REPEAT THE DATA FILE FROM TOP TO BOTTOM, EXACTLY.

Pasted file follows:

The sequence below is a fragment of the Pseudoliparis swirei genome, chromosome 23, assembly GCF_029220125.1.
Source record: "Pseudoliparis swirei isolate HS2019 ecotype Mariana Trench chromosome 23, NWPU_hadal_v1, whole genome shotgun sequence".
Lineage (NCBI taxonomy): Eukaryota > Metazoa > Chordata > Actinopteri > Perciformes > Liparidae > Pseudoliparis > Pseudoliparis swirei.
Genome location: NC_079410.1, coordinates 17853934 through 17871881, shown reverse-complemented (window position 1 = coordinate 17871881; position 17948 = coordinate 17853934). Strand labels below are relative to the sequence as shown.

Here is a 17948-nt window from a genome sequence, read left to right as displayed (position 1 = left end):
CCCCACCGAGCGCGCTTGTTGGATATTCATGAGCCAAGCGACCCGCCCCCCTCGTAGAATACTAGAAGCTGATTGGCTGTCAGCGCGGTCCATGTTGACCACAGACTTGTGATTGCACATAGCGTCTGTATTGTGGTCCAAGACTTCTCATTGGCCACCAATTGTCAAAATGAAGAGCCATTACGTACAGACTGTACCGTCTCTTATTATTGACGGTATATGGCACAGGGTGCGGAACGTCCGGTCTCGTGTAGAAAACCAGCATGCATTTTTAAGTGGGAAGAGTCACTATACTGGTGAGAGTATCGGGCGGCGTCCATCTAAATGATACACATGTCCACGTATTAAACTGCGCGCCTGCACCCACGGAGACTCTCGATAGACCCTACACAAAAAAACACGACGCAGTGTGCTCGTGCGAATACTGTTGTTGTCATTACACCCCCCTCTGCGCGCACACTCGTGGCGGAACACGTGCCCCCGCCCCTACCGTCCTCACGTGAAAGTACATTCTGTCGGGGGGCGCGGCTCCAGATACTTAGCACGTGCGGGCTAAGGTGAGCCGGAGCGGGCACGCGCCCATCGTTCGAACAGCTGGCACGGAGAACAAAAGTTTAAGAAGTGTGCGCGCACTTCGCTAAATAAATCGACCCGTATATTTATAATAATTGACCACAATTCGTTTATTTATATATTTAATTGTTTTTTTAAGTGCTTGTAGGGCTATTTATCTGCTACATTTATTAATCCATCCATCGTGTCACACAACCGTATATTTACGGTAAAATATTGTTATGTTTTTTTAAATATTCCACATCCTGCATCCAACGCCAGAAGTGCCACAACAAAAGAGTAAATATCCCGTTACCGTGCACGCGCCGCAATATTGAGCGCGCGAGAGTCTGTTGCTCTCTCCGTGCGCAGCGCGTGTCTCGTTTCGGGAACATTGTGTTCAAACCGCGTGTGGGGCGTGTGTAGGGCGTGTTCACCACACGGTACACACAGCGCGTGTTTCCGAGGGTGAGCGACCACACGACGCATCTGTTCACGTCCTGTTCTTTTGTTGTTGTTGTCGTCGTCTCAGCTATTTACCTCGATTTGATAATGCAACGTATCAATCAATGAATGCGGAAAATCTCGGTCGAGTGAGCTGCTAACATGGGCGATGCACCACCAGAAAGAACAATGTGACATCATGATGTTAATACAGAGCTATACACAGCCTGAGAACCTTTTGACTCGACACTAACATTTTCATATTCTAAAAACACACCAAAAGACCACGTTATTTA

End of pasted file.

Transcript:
The sequence below is a fragment of the Pseudoliparis swirei genome, chromosome 23, assembly GCF_029220125.1.
Source record: "Pseudoliparis swirei isolate HS2019 ecotype Mariana Trench chromosome 23, NWPU_hadal_v1, whole genome shotgun sequence".
Lineage (NCBI taxonomy): Eukaryota > Metazoa > Chordata > Actinopteri > Perciformes > Liparidae > Pseudoliparis > Pseudoliparis swirei.
Genome location: NC_079410.1, coordinates 17853934 through 17871881, shown reverse-complemented (window position 1 = coordinate 17871881; position 17948 = coordinate 17853934). Strand labels below are relative to the sequence as shown.

Here is a 17948-nt window from a genome sequence, read left to right as displayed (position 1 = left end):
CCCCACCGAGCGCGCTTGTTGGATATTCATGAGCCAAGCGACCCGCCCCCCTCGTAGAATACTAGAAGCTGATTGGCTGTCAGCGCGGTCCATGTTGACCACAGACTTGTGATTGCACATAGCGTCTGTATTGTGGTCCAAGACTTCTCATTGGCCACCAATTGTCAAAATGAAGAGCCATTACGTACAGACTGTACCGTCTCTTATTATTGACGGTATATGGCACAGGGTGCGGAACGTCCGGTCTCGTGTAGAAAACCAGCATGCATTTTTAAGTGGGAAGAGTCACTATACTGGTGAGAGTATCGGGCGGCGTCCATCTAAATGATACACATGTCCACGTATTAAACTGCGCGCCTGCACCCACGGAGACTCTCGATAGACCCTACACAAAAAAACACGACGCAGTGTGCTCGTGCGAATACTGTTGTTGTCATTACACCCCCCTCTGCGCGCACACTCGTGGCGGAACACGTGCCCCCGCCCCTACCGTCCTCACGTGAAAGTACATTCTGTCGGGGGGCGCGGCTCCAGATACTTAGCACGTGCGGGCTAAGGTGAGCCGGAGCGGGCACGCGCCCATCGTTCGAACAGCTGGCACGGAGAACAAAAGTTTAAGAAGTGTGCGCGCACTTCGCTAAATAAATCGACCCGTATATTTATAATAATTGACCACAATTCGTTTATTTATATATTTAATTGTTTTTTTAAGTGCTTGTAGGGCTATTTATCTGCTACATTTATTAATCCATCCATCGTGTCACACAACCGTATATTTACGGTAAAATATTGTTATGTTTTTTTAAATATTCCACATCCTGCATCCAACGCCAGAAGTGCCACAACAAAAGAGTAAATATCCCGTTACCGTGCACGCGCCGCAATATTGAGCGCGCGAGAGTCTGTTGCTCTCTCCGTGCGCAGCGCGTGTCTCGTTTCGGGAACATTGTGTTCAAACCGCGTGTGGGGCGTGTGTAGGGCGTGTTCACCACACGGTACACACAGCGCGTGTTTCCGAGGGTGAGCGACCACACGACGCATCTGTTCACGTCCTGTTCTTTTGTTGTTGTTGTCGTCGTCTCAGCTATTTACCTCGATTTGATAATGCAACGTATCAATCAATGAATGCGGAAAATCTCGGTCGAGTGAGCTGCTAACATGGGCGATGCACCACCAGAAAGAACAATGTGACATCATGATGTTAATACAGAGCTATACACAGCCTGAGAACCTTTTGACTCGACACTAACATTTTCATATTCTAAAAACACACCAAAAGACCACGTTATTTA